Glaring Omissions

by pjmcbride

Since I seem determined to tell my medical adventure in non-linear fashion…

THE JOURNEY OF HOWEVER MANY FEET YOUR LARGE INTESTINE IS STARTS WITH A SINGLE BUS RIDE

No, I will not Google to find out how many feet it is.

Rom accompanied me (I was wobbly and cranky from lack of food and sleep) on the bus to St Mary’s. The Washington bus was crowded and lively. One woman in the front of the bus saw people she knew in the back, and hurried to join them. They were right behind us, and proceeded to catch each other up on their criminal activities. (I have dealt before with the fact that people seem to think this is as respectable as talking in public about one’s job.) The winner was a woman who declared:

“They sent a helicopter that shone a light in the window, and even though I came out then, the cops let the dog loose anyway, and it tore my pants leg right off.” The best part of this story is that our local police don’t have a helicopter. (Nick sulks.)  Must have been the drugs talking.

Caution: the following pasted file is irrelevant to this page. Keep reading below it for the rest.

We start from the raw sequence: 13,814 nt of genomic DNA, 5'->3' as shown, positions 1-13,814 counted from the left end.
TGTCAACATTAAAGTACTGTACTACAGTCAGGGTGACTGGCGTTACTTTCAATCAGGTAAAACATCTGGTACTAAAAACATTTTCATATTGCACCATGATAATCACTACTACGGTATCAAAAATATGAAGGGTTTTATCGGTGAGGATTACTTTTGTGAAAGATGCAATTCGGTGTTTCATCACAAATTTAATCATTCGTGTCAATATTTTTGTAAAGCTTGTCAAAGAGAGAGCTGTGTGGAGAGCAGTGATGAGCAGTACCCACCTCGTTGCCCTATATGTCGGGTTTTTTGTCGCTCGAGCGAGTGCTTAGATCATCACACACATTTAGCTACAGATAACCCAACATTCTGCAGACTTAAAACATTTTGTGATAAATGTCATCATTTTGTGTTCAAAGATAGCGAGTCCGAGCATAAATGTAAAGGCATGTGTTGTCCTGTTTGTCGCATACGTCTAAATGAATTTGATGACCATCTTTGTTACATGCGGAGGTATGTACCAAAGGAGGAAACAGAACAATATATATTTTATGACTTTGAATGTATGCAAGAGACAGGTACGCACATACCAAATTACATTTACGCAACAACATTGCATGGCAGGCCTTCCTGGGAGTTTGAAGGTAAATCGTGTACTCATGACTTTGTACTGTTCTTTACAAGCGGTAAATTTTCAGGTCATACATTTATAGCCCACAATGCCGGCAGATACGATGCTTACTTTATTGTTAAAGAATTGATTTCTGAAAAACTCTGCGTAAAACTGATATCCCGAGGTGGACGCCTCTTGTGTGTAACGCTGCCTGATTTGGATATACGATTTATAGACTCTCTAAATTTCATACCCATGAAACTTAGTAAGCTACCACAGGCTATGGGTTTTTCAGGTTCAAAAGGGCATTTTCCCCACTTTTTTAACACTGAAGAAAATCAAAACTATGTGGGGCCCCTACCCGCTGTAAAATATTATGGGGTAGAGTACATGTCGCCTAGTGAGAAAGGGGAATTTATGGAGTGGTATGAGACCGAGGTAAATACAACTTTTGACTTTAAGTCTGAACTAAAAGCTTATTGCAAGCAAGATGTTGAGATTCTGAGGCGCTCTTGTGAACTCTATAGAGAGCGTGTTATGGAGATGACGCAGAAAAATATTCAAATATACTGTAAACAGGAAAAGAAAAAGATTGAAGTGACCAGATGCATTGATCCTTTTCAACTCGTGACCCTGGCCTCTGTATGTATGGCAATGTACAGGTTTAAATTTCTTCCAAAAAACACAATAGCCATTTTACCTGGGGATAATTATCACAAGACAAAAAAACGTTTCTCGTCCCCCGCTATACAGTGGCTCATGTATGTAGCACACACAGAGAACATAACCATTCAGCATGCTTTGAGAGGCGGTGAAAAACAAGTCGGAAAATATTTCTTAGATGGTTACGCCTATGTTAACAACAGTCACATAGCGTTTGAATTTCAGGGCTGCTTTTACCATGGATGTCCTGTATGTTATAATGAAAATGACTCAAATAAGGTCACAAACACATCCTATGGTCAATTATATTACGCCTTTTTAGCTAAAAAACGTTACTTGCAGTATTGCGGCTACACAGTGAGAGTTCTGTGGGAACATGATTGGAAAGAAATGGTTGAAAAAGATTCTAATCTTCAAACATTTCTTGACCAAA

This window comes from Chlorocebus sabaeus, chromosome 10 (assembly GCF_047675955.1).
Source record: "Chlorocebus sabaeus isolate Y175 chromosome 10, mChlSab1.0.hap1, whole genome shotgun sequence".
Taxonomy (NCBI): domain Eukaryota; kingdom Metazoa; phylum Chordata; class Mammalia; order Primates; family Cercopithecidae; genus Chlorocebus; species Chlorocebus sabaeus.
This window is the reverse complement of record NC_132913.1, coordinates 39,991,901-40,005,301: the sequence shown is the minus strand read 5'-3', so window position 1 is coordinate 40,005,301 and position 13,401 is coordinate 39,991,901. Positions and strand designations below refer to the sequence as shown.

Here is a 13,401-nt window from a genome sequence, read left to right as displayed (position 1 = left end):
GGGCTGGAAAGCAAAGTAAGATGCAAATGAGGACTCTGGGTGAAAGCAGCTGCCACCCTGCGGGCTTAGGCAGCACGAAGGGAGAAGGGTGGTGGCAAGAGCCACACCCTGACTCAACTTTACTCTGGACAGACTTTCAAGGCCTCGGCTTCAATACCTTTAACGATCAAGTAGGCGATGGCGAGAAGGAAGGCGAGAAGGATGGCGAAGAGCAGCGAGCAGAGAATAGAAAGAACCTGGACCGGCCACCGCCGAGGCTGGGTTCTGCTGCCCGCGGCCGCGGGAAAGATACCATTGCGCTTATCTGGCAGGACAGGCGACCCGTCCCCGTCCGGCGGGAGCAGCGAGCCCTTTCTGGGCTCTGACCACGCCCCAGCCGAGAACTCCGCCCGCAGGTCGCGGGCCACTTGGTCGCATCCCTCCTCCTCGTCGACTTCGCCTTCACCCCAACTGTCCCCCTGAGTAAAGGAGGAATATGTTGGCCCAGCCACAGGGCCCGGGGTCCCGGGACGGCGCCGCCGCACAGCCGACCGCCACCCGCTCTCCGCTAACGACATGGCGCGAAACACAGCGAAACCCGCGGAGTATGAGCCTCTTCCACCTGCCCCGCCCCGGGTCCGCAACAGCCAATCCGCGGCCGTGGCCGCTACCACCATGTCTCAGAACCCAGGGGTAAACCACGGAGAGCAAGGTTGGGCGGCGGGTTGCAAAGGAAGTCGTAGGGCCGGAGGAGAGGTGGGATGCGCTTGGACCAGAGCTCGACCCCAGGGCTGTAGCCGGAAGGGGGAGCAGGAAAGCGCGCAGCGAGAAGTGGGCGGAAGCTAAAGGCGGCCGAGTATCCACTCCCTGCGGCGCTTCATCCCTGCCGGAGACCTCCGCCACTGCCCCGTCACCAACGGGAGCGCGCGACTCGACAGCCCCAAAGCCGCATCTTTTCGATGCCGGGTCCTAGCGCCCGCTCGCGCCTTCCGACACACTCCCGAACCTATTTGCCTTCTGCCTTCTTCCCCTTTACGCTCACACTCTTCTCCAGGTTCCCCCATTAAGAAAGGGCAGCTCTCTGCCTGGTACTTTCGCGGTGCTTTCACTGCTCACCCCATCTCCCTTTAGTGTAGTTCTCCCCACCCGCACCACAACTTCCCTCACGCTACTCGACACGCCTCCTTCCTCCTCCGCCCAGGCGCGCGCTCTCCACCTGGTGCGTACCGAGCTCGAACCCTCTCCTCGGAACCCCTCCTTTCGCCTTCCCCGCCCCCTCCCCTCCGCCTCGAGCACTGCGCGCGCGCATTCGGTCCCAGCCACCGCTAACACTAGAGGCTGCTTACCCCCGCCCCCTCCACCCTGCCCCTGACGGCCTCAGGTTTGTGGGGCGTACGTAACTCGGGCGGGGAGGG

AND SPEAKING OF TALKING DRUGS…

Did I, in fact, love the anesthetic? You be the judge:

They gave me oxygen to breathe while they got the IV going. I thought pure oxygen might give me superpowers, or at least get me high, but it had no effect that I could determine, other than smelling slightly sweet.

{Back again after finishing the bag of tortilla chips at work. Because somebody had to.}

{PSA: I just read that today is World Rabies Day. How do we celebrate, exactly?}

N…………………………………………………………..E………………………………………………………………..WAY

{No, I did not count the dots; why would you think so?}

There was then a brief burning sensation in the vein, which they told me was not unusual under the circumstances. I started getting groggy, and I thought, “When are they going to get started? I’m sleepy, but not really sleepy enough for them to do anything yet.” Then they said, “OK, you’re done!” I wasn’t falling asleep–I was waking up. So I rate the anesthetic as satisfactory.

Anesthetic is weird. It really is like losing an hour of your life. Of course, it’s an hour you wouldn’t want back.

 

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